The U.S. Army is rebuilding its stockpiles of ammunition and equipment. These stockpiles are also referred to as the “War Reserve”
(large quantities of munitions and spares stockpiled to keep the troops supplied during the initial month or so of a war). Thus orders for 155mm artillery shells are up from 16,573 (for 2018) to 148,287 for 2019. As are orders for GPS guided 227mm rockets (GMLRS) and upgrades for the longer range 600mm ATACMS guided rocket. The army has been ordering many more of the PGK (Projectile Guidance Kit) 155mm fuze. The PGK fuze turns an unguided 155mm shell into a GPS guided one. These were found to be exceptionally useful in Syria and Iraq and in mid-2017 the U.S. Army ordered another 5,600 PGK fuzes and now wants to build a large stockpile. The army still uses unguided artillery shells for situations that don’t require precise accuracy for each shell but the PGK provides options that can be implemented quickly to turn any “dumb” shell into a smart one.
Orders for the latest version of Blue Force Tracker (that lets commander see where all their troops are in real time) are up from 16,552 in 2018 to 26,355 in 2019. This JBCP (Joint Battle Command Platform) gear began arriving in 2015 and is essential in large scale combat. The 2019 budget accelerates purchases of numerous items that have to be stockpiled to sustain a major war, even a short one. Although fighting in Iraq, Syria and Afghanistan has involved few American troops it has seen enough action, and use of artillery in support of Iraqi, Syrian and Afghan forces to deplete stockpiles and indicate which items would be needed in another major war.
A decade ago there were warning that stockpiles and war reserves were being allowed to shrink to dangerously low levels. In early 2016 American military leaders went public about how their complaints about smart bomb and missile shortages are being ignored. In 2015 over 25,000 smart bombs and missiles were used by American (mostly) and allied (NATO and local Arabs) warplanes operating over Iraq and Syria. Nearly all weapons were supplied by American firms and American politicians and military leaders couldn’t agree on how to get the money to replace bombs being taken from the war reserve stocks.
This is not a new problem. It was a major and widespread problem in 2011 when NATO warplanes provided air support for Libyan rebels. In the aftermath of the 2011 campaign NATO countries noted the importance of smart bombs and guided missiles and the tendency of European nations to maintain meager stocks of these (and many other) munitions and spare parts for the aircraft that deliver them. NATO nations did not start acquiring smart bombs until after the Cold War ended, about the same time their procurement budgets were cut sharply. European defense spending continues to shrink, and war reserve stocks are still not a high priority. In Europe the attitude seemed to be that the Americans would be able to supply smart bombs in a crises. For a long time that was the case, but with the Americans now running down their own war reserves and deadlocked over what to do about that (which is currently “not much”) American allies are getting anxious.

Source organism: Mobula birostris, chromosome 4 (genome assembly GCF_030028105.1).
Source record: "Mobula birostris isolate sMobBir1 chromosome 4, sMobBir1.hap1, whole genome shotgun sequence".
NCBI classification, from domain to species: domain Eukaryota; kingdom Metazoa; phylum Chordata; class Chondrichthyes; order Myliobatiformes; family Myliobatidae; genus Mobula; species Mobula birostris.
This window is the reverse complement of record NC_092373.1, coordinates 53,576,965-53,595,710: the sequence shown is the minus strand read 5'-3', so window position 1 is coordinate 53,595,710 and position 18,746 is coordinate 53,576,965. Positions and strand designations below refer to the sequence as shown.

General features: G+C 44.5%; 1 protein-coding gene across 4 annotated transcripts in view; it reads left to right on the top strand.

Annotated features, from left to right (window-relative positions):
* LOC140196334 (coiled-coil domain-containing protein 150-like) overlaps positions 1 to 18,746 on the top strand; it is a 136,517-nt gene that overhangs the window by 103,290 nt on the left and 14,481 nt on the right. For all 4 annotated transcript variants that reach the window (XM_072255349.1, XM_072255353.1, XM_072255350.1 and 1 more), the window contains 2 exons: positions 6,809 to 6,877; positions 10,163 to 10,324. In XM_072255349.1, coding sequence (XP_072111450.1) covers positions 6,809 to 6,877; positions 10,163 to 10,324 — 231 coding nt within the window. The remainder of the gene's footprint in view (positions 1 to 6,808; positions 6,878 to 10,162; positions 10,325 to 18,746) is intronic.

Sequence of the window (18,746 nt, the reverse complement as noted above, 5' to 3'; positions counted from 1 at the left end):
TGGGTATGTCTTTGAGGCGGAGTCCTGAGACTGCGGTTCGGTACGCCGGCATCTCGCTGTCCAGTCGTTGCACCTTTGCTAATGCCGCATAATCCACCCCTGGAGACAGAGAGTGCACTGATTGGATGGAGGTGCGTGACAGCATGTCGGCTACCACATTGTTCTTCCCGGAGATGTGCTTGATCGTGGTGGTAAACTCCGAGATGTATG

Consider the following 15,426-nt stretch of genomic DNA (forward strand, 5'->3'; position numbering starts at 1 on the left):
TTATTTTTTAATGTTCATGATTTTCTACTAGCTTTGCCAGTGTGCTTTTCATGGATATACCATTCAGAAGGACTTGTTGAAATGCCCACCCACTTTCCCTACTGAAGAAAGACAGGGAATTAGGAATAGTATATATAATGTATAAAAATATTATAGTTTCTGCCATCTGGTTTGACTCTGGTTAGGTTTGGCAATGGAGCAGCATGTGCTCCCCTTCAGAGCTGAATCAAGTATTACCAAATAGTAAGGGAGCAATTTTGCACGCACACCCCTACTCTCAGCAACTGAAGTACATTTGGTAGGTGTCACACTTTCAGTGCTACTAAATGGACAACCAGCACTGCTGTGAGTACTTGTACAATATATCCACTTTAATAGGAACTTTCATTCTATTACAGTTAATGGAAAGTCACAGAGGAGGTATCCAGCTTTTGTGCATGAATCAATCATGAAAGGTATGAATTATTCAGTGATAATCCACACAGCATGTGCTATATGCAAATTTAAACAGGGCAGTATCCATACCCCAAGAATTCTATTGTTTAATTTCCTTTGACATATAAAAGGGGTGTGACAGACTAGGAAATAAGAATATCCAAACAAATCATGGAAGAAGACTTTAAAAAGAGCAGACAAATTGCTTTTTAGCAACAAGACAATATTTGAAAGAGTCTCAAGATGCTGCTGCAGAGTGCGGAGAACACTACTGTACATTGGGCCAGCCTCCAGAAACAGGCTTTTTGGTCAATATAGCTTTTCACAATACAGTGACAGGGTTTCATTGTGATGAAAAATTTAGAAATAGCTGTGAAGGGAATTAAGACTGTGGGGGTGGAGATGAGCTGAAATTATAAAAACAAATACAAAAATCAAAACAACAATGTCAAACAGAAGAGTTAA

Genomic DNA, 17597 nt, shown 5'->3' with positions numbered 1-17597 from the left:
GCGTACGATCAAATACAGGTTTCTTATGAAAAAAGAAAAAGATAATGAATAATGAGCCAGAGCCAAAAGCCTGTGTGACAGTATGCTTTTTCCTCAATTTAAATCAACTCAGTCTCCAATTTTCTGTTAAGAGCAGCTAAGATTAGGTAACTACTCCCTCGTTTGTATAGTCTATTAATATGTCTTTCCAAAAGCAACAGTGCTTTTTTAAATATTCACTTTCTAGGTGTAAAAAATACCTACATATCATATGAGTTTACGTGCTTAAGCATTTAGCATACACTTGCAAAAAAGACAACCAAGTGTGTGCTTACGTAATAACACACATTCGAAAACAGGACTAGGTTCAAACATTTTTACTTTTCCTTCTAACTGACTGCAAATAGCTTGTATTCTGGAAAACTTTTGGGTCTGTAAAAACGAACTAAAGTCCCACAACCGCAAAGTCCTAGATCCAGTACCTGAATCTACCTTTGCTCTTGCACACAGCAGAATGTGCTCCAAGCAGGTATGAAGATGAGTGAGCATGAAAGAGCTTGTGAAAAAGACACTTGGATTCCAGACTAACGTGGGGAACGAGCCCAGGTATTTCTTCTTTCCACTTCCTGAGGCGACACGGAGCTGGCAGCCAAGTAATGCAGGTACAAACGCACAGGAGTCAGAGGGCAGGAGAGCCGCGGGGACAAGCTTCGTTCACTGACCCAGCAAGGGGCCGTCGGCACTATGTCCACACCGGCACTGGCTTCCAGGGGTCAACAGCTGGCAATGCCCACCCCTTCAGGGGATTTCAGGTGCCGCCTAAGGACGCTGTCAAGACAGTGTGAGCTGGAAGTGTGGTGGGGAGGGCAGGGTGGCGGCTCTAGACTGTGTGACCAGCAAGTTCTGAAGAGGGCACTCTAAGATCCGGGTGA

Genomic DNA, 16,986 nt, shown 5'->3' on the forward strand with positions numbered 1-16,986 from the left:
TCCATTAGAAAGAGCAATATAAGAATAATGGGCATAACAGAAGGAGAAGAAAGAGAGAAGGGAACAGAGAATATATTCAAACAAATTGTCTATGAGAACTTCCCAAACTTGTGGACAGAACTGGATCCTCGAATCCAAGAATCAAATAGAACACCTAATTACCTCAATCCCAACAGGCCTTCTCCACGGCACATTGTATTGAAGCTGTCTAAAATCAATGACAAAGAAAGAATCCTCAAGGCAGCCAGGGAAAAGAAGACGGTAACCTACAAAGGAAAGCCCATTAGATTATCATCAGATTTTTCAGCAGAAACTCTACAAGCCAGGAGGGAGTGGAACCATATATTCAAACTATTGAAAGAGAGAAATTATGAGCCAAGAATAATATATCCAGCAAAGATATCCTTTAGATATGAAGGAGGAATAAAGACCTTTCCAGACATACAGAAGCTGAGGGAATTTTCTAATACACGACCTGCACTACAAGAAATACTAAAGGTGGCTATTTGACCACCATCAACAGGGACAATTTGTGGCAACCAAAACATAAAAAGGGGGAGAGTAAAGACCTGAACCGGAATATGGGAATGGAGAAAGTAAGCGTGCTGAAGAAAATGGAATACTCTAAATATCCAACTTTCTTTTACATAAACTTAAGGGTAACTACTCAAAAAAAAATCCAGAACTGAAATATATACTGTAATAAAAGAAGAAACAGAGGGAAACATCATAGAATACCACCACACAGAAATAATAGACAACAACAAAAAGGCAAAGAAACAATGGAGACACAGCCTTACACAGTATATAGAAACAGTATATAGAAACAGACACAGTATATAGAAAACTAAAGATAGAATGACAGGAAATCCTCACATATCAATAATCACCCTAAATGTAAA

In 2011 the situation was made worse by the fact that the NATO air forces delivering most of the bombs in Libya had already used many of them in Afghanistan over the last few years. The now chastised NATO air forces are still trying to deal that the 2011 mess and now they find that their safety net (dependable emergency deliveries from American war reserves) is rapidly disappearing.
All this was yet another reminder that cutting corners in maintaining war reserve stocks was false economy. But the smart bombs and missiles are expensive. About 30 percent of the cost of the NATO Libya operation was for these high-tech weapons, with the rest of the expense being operational costs (fuel, spare parts, and personnel expenses). But if you don’t have the smart bombs to deliver there is no action, except for the imaginative stories conjured by my political and military leaders to shift the blame onto someone else.
When the smart bomb stockpile shortage got some attention it became obvious that the new army guided, and unguided, artillery ammunition stockpiles needed attention as well and that modernization efforts, like JBCP. Army procurement for 2019 is up 18 percent over the previous year that is expected to go on for a few years like this.